Using parallel enquiry-based interventions to engage and motivate engineering students
conference contributionposted on 2013-10-10, 10:09 authored by Peter WillmotPeter Willmot, Glynis Perkin
Engineering degrees are predominantly taught by highly skilled engineers and scientists but, like most discipline experts, relatively few of them are ever exposed to significant pedagogical training. The concepts and understanding of what motivates and engages students are generally understood but seldom put into practice. Nevertheless, engagement and retention are becoming increasingly important topics as the demands and expectations of UK students are increasing in line with the much higher tuition charges that are the result of recent government changes in the funding of Higher Education. Furthermore, the mind-sets of twenty-first century students are often mismatched with the expectations of their lecturers, who tend to assume intrinsic career motivation and blame poor performance on a lack of drive or ability. The challenge for universities is to enhance the acquisition of knowledge and skills by providing motivators, beyond that gained by the award of marks. This paper describes an innovative year-long module for first-year mechanical engineering students, which embraces competitive challenges, student-centred learning activities, problem solving, creative design and skills workshops. The activities sit alongside and provide motivators for the unaltered, traditionally taught engineering science curriculum. The concept has been developing for three years and anecdotal evidence had suggested there were positive benefits, so an independent evaluation was commissioned; funded by a small grant from the UK Higher Education Academy. The evaluation used a mix of qualitative and quantitative methods of enquiry and demonstrated that such interventions can not only inspire students but also help to create improved inter-student and staff-student relationships.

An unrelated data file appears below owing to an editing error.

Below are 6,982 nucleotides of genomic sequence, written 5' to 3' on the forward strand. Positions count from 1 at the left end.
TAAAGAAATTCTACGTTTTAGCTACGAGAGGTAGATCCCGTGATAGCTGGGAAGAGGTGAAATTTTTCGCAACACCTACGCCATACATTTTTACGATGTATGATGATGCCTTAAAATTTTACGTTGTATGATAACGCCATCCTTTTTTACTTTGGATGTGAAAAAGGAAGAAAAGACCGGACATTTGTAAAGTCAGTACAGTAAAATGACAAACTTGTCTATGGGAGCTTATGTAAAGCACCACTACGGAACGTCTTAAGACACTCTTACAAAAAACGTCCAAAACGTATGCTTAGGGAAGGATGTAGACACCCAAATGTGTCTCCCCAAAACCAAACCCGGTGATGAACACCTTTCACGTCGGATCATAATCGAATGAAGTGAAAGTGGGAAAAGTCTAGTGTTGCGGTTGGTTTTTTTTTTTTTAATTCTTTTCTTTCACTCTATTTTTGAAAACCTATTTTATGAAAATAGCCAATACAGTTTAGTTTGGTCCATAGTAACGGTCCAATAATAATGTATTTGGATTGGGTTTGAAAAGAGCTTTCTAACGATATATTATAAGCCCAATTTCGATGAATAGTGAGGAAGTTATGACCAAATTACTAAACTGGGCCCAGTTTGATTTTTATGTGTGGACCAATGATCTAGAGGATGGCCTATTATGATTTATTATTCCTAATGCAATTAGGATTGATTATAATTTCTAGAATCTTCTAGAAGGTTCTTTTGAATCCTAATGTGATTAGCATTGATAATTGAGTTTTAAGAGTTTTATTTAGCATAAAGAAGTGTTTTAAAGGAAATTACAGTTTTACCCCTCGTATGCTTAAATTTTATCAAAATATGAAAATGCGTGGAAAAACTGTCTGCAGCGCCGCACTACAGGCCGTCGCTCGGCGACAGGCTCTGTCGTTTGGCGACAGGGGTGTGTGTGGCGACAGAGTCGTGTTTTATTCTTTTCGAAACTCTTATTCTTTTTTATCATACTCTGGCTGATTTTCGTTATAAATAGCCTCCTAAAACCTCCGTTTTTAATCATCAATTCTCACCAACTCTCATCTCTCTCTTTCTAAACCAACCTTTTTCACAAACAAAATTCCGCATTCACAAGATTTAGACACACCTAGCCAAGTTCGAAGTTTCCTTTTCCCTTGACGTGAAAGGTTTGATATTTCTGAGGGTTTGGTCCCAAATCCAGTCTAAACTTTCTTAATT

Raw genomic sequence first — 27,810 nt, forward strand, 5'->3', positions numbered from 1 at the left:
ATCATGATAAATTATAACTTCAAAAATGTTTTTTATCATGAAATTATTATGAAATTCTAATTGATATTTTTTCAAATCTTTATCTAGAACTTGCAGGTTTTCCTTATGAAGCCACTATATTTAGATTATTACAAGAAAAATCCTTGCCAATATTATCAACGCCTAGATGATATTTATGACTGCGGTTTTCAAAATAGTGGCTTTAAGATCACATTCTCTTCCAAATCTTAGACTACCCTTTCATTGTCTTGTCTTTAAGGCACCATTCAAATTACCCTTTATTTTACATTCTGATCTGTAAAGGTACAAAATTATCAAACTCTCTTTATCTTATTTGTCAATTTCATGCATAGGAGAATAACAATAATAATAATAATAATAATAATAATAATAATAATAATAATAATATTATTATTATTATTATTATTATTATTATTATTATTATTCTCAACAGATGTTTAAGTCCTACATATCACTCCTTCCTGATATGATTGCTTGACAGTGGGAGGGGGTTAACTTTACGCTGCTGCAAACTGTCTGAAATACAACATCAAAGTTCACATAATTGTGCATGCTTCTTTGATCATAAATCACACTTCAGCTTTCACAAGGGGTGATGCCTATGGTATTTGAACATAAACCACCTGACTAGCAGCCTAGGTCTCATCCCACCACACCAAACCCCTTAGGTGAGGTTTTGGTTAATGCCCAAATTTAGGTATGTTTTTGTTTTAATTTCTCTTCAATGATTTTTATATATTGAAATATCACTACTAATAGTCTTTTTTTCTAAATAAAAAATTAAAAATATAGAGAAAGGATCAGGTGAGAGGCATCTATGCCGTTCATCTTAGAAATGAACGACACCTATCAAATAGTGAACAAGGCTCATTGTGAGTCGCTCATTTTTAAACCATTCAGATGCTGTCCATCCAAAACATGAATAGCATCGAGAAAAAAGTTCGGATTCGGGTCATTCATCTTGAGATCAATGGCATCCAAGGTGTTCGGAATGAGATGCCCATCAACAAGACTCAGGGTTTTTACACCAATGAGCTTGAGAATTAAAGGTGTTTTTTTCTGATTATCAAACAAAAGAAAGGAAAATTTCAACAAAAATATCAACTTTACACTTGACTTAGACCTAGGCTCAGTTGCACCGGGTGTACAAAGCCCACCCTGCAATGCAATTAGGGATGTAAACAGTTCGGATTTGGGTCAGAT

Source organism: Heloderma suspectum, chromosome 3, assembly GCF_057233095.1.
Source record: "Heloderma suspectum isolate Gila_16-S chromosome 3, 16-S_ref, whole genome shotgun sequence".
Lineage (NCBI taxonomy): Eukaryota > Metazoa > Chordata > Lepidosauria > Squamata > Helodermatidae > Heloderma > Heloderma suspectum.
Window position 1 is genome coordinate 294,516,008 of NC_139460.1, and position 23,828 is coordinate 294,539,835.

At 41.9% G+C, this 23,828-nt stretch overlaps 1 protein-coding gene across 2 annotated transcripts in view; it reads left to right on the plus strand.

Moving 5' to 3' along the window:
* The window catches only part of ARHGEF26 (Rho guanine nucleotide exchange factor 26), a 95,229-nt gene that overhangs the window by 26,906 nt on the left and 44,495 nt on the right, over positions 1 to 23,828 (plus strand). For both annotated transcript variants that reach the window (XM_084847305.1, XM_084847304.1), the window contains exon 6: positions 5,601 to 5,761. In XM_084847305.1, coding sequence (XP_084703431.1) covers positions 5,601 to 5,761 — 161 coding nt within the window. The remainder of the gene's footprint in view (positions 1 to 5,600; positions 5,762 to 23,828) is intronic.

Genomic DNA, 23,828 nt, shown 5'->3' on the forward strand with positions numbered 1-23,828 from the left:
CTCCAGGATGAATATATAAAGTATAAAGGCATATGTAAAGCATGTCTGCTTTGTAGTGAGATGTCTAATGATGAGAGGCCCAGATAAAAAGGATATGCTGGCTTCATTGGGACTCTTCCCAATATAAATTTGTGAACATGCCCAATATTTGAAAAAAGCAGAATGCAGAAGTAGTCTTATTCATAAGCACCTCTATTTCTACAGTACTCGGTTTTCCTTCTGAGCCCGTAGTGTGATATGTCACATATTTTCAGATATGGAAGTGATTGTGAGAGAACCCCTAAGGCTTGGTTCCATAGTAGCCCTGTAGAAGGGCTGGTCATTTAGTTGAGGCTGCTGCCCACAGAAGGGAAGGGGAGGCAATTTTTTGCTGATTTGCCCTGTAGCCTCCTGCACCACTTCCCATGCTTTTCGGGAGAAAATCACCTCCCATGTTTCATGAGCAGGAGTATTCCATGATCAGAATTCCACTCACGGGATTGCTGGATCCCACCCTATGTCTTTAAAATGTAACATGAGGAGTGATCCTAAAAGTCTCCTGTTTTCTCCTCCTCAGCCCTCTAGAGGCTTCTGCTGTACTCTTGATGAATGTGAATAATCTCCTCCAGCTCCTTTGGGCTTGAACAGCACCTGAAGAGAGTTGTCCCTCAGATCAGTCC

- Mechanical, Electrical and Manufacturing Engineering